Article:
Select Truman Miscellany
accounts over the years:
- Benjamin Truman and the Black Eagle Brewery
- Truman Tailors in Devon
- Trumans and Truemans in the 1891 Census
- Trumans in New London, Connecticut
- Harry S. Truman and His Ancestry
- The Truemans of Prospect Farm
Benjamin Truman and the Black Eagle Brewery
Truman followed in the footsteps of his father
and grandfather, both named Joseph, into brewing, joining the family
1722. Under his management, the Black
Eagle brewery in London increased substantially in prosperity and size. His beer became the drink of the Royal family
and he was knighted by King George III in 1760.
He subsequently had his portrait painted by both George Romney
advertising until the 1970s, depicting him as a jolly fat man with a
and the motto: “There’s more hops in Ben Truman.”
Truman Tailors in Devon
Truman was born in Chudleigh in Devon in 1769
and came to Dawlish to marry Mary Matterface.
It was he who started the tailoring business in 1815 in Dawlish
Georgian house at the top of the Strand, Dawlish’s main shopping area. He died in 1828 and his wife two years
earlier and they were buried in Dawlish.
of his sons were tailors.
James also had his shop at the top of The Strand. On
his early death in 1831, his widow turned
to keeping a lodging house there.
had a shop in the center of the Strand.
In 1835 he acquired the adjacent premises which his wife turned
apartments. His son George was also a
tailor and took over his father’s business on his death in 1880. The lodging apartments stayed under family
control until 1939.
Trumans and Truemans in the 1891 Census
Trumans in New
wrote the following in his note-book in 1822:
Truman, owner of
this book, is the son of Jonathan Truman, born at New London, on June
He was the son of Thomas Truman who was also born at New London. His
who was named Joseph, came to America from England (Nottinghamshire),
company with a brother who settled in Virginia. He left at New London
Joseph and Thomas, and a number of daughters.“
Harry S. Truman and His Ancestry
am sure that the good old Saxon name Truman is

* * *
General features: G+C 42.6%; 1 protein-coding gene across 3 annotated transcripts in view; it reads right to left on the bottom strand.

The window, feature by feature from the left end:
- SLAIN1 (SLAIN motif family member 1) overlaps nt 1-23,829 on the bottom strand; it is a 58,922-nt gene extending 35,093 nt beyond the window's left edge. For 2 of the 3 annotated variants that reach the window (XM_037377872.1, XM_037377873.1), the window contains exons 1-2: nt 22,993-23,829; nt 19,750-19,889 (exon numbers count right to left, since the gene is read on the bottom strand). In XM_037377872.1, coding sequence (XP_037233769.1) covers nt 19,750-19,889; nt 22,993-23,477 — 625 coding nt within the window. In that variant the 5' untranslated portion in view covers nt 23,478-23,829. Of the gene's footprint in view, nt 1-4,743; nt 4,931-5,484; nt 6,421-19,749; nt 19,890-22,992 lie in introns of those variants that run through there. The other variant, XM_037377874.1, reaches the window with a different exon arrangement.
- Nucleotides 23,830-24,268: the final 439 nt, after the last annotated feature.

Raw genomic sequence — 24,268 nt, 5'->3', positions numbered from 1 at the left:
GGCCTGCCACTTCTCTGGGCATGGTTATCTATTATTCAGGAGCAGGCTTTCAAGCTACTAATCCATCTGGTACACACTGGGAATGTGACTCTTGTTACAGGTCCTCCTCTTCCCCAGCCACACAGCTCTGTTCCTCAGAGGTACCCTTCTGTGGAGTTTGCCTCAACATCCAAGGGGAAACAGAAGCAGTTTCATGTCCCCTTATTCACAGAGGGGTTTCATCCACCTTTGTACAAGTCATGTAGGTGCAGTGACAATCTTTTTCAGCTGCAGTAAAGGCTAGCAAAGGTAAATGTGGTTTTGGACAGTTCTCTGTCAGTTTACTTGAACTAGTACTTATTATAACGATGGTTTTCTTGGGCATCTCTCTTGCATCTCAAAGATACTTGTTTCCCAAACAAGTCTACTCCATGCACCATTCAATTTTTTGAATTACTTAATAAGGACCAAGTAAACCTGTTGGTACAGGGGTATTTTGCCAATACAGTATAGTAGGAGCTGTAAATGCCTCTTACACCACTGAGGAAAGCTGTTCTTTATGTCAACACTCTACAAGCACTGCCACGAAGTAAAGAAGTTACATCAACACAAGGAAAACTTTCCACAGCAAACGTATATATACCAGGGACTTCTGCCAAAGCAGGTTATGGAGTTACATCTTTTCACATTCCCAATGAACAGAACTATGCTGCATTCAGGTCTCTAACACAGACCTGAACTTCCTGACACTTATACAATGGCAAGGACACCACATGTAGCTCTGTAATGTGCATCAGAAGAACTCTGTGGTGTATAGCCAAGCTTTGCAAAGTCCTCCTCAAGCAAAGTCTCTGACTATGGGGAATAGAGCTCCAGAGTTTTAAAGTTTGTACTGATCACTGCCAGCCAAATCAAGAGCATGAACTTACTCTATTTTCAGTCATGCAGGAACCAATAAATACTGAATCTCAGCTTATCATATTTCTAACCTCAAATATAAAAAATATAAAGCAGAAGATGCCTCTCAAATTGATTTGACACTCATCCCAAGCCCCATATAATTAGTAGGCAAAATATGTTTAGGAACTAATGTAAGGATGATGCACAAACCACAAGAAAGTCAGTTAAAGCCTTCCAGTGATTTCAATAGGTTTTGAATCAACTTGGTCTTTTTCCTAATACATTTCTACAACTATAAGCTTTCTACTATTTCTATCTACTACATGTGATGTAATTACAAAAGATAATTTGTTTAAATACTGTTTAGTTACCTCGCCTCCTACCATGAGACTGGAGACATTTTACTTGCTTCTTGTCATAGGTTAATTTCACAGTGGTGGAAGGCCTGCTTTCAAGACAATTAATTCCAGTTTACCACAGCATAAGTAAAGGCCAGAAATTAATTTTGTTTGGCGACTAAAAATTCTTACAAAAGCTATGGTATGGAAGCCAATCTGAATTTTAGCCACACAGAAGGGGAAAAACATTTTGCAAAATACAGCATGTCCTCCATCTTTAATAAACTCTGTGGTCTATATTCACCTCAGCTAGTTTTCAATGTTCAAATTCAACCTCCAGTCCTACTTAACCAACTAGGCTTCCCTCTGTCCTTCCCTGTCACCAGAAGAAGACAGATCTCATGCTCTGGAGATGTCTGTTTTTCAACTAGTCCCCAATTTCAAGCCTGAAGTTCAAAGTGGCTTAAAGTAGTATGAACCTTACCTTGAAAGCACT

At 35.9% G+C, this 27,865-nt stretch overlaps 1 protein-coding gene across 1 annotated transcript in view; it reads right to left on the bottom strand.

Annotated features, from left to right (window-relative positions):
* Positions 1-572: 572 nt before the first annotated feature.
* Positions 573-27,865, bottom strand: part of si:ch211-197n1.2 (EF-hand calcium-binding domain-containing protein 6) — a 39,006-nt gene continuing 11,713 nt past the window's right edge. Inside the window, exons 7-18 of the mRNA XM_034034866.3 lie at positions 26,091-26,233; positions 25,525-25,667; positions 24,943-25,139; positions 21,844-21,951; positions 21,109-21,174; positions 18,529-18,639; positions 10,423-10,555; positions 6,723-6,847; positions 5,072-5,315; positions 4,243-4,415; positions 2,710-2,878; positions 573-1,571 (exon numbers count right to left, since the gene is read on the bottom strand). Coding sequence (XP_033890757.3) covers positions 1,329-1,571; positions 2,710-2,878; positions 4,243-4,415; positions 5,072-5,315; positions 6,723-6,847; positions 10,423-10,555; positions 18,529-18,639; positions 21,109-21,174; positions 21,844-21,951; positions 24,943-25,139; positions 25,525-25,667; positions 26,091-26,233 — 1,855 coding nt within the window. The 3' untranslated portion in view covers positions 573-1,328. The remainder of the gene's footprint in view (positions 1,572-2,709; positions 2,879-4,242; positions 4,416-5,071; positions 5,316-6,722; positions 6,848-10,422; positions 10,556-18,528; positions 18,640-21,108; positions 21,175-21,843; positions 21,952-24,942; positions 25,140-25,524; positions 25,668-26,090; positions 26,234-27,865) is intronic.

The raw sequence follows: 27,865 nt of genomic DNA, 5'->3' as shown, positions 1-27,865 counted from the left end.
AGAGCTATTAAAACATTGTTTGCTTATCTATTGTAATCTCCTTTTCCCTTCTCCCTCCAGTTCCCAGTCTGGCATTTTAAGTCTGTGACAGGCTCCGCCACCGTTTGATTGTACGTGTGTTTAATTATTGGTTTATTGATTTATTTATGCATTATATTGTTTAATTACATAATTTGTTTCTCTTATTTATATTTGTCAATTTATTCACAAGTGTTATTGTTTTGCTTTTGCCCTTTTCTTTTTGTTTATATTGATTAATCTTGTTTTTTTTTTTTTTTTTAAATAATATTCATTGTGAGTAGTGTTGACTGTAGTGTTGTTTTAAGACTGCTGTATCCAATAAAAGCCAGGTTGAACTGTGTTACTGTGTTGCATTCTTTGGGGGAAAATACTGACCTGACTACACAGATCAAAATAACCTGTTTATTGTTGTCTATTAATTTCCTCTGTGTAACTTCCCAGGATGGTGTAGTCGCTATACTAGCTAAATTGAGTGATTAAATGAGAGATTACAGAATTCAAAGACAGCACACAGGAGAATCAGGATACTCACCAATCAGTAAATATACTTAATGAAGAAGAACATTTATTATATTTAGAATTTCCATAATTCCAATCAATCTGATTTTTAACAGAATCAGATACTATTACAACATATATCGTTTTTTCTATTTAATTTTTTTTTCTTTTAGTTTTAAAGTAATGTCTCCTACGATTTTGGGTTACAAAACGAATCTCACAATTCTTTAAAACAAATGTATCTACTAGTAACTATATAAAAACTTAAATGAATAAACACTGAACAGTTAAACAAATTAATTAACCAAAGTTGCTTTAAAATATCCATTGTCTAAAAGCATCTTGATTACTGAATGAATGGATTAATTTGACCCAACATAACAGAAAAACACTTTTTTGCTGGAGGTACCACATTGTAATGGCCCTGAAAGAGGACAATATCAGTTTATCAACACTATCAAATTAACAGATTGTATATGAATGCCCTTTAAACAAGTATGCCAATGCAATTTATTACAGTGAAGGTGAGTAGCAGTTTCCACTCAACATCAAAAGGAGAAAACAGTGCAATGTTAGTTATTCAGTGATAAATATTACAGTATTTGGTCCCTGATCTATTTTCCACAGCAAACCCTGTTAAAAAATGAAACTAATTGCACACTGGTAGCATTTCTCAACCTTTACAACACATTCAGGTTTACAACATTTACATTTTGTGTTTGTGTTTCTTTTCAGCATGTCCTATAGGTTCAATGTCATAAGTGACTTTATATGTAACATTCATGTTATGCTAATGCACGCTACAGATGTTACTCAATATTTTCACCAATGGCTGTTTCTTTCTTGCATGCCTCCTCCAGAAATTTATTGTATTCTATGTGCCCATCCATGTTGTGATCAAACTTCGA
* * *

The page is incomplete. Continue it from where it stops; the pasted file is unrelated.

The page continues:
just what it purports to be and has nothing whatever to do with
what spewed out of it.”
wrote President Harry Truman to his cousin Mary
Ethel Nolland in March 1952. He was
commenting on the coat of arms marked “Tremaine” that another cousin
Ralph Truman had brought to the President.
The President said that he believed the “Tremaine thing is a lot
bunk.” But, he conceded:
“Maybe I’m wrong. Anyway as I’ve
told you so long as we don’t find Captain Kidd, Morgan the Pirate or
Morgan either for that matter in ‘the line’ I’m satisfied.”
Truman occasionally received inquiries from people interested in his
genealogy, and he usually referred them to his cousin Ethel.
think she has all the facts, although she spent most of her time trying
prove that the family were Virginians and came over with the followers
Charles I and I always tell her the first Truman to come to this
the son of the old man who established Truman’s Brewery in England in
1666. Ethel, of course, doesn’t like it
when I say I think this relative belongs to the branch of the family
eventually compiled hundreds of pages of letters, family
lore, and other genealogical data that comprised the most complete
Truman family genealogy.”
of Prospect Farm
Truemans, Chapmans, and Blacks were all
Methodists and leading figures in the transplanted Yorkshire community
established itself in New Brunswick and Nova Scotia in the 1770’s. William Trueman and his wife Mary and son
William had arrived in 1774 and made their home at Prospect Farm at
Bute in New Brunswick.
Son William married Elizabeth Keillor and they raised ten
children. These children were equally
there were 87 children in the next generation.
A reunion of the descendants of these early Truemans was held at
Prospect Farm in 1875, at which time 500 gathered for an all day picnic.
Farm today is considerably larger today than the parcel of land
1775 by William Trueman. It began with
80 acres of upland and 54 acres of Tantramar marshland. Today the
operated by descendants George and Ronald Trueman, consists of more
acres. The farm contains many old Yorkshire heirlooms, including a
by Robert Henderson, of Scarborough and brought out in 1774. There is also a painting of Helm
House, the home of the Truemans
back in Yorkshire.
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